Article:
The last train to Asakusa

The last train to Asakusa

Falling in love with Japan is so easy.

Being there was so different from living in China. I’ve already written entries and entries about ways that China is often so hard to love – it’s in the obliviousness of people around me, the questionable rice triangle filling at FamilyMarts (I could have sworn the label said tuna, not baby paste), or the subway body-surfers. Even in Japan, the Chinese tourists stand out, like the gaggle of middle-aged women who used water from a sacred waterfall to fill their water bottles.

But Japan is different. I’ve been in Kyoto for a few days and I feel enraptured by smiling and bowing people around me. Kyoto is so wonderfully quiet. There are vending machines (selling warm drinks!) on every corner, and a certain regard for strangers (a polite, distant regard, because we are, after all, in Japan) that is missing in the Mainland.

We’ve spent our days going to see temples and bamboo forests (with a 160m straight hike up to see some baby monkeys!), trying to navigate the narrow streets, and being surrounded by girls dressed in yukatas, and sliding wooden doors. We’ve also been sleeping/eating/having dessert/generally spending a lot of time on the floor. I’ve been able to gather that Japanese people love the floor, and that tatami mats are not the most comfortable thing to sleep on.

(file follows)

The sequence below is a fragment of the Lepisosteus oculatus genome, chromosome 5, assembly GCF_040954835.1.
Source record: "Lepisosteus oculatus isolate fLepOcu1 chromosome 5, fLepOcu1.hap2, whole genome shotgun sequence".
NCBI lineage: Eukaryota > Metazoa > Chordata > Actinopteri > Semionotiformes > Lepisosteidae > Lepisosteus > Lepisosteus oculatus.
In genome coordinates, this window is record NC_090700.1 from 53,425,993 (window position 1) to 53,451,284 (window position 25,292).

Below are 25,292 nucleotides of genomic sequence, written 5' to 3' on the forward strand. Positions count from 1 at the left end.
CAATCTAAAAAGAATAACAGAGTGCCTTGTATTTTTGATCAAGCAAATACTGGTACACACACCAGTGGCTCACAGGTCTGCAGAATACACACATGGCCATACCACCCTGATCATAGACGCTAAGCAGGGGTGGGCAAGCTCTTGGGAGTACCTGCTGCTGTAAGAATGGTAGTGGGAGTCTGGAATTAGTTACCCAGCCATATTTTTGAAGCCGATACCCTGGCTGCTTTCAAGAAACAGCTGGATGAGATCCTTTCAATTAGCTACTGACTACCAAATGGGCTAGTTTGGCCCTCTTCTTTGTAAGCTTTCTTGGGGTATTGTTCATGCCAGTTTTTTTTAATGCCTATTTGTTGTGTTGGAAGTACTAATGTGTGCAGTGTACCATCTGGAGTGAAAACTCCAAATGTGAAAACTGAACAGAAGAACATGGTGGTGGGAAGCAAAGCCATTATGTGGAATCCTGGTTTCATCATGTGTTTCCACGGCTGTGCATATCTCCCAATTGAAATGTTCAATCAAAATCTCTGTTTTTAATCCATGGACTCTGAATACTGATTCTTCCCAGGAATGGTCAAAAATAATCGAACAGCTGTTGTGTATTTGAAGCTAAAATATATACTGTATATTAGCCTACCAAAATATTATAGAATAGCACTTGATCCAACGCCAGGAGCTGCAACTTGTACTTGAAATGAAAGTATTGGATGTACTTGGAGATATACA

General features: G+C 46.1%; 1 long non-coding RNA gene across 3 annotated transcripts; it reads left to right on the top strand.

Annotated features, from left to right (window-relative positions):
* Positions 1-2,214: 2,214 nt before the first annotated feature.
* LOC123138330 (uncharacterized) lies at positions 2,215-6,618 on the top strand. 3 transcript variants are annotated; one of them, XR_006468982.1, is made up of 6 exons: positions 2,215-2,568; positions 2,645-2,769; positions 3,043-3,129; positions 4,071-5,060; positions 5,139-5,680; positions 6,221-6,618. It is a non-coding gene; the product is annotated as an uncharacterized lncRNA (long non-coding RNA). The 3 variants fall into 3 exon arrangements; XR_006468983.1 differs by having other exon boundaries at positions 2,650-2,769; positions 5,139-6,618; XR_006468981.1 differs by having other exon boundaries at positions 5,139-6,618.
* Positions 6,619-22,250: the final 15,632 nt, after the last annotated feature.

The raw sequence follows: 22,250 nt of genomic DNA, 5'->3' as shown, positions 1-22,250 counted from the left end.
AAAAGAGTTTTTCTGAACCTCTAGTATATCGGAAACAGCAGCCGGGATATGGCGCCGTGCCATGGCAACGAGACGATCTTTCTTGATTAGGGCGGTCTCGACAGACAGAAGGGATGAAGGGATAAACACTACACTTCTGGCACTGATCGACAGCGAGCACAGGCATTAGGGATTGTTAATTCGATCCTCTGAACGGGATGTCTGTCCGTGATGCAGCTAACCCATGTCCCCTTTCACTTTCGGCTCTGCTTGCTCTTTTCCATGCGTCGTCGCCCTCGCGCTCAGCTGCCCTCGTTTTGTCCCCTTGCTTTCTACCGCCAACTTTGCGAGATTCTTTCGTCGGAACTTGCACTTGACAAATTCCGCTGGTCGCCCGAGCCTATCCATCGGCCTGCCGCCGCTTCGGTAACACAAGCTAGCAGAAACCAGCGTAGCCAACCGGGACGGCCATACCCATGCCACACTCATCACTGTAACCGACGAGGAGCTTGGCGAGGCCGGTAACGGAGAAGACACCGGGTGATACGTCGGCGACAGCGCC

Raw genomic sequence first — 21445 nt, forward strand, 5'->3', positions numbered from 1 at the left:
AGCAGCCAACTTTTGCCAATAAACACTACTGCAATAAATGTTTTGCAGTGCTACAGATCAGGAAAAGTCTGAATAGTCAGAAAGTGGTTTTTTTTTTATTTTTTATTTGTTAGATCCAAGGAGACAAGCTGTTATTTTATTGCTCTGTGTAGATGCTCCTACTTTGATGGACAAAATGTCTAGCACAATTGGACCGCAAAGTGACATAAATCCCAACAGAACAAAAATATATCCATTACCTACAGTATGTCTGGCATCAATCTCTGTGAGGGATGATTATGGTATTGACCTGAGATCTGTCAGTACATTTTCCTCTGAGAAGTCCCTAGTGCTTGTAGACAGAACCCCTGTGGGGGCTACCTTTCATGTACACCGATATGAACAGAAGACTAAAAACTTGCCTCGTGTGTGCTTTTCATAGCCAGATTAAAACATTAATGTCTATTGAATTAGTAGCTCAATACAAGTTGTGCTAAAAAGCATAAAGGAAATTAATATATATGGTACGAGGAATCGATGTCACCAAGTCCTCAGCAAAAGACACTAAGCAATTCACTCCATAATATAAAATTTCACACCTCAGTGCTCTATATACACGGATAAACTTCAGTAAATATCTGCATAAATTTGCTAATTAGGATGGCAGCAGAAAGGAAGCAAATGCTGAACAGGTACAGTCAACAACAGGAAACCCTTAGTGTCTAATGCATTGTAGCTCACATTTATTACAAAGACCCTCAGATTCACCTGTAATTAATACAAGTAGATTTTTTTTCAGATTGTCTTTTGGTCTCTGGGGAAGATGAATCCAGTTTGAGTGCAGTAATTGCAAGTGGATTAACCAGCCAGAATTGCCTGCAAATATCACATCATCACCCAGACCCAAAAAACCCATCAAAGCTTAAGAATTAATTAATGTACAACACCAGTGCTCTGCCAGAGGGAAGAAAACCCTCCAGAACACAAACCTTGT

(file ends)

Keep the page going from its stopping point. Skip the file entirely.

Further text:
One thing that I’ve absolutely loved about being in Kyoto is this sense of ritual – there’s a small thing you do before entering a temple that involves cleansing yourself in front of the sacred space. You take a wooden ladle from a stream and use your right hand to wash your left, then wash your right hand with your left, rinse your mouth, and then the ladle itself. Logistically, it doesn’t make much of a difference (I mean, we’re not really sure how clean the spring water is), but we’ve tried to do it each time we’ve entered anywhere sacred, partially out of respect and partially because, well, it keeps your hands clean. Kyoto is full of these little rituals. You’re constantly bowing (but then again we’re already doing that just by being in Japan). There are bells to ring, prayer jars to shake, large stones to mentally weigh and pick up, fountain water to spray on your cheeks, god and goddess heads to rub, and rocks to walk to blind-folded. Deep down, I don’t think I actually believe in any of that stuff, but I love doing these little things because it makes the space around you feel a little more holy, and a little more beautiful. And all of Japan is filled with these little rituals, so eventually you start thinking everything is sacred. And something about that is just so extraordinary.

Spin around three times, bow twice, and make a wish
Spin around three times, bow twice, and make a wish
Our first night, we slipped into a tiny bar where two salarymen were drinking standing up at a night bar (like the sign outside suggested). We bought sake (which the owner tried to serve to us in Japanese pint glasses) and a few beers (also in pint glasses), and the men at the bar bought us local Kyoto specialties: tamago marinated in bonito broth and fresh scallions, spicy tamago with fish roe, and japanese pickled umeboshi plums which were so sour and salty I could feel my cholesterol levels cry out the second I put it in my mouth. We looked like dunces trying to thank them in broken Japanese and toasting them as a sign of respect, but I think it was okay. It was a ritual in its own way.
Well, at least they're upfront about it
Well, at least they’re upfront about it

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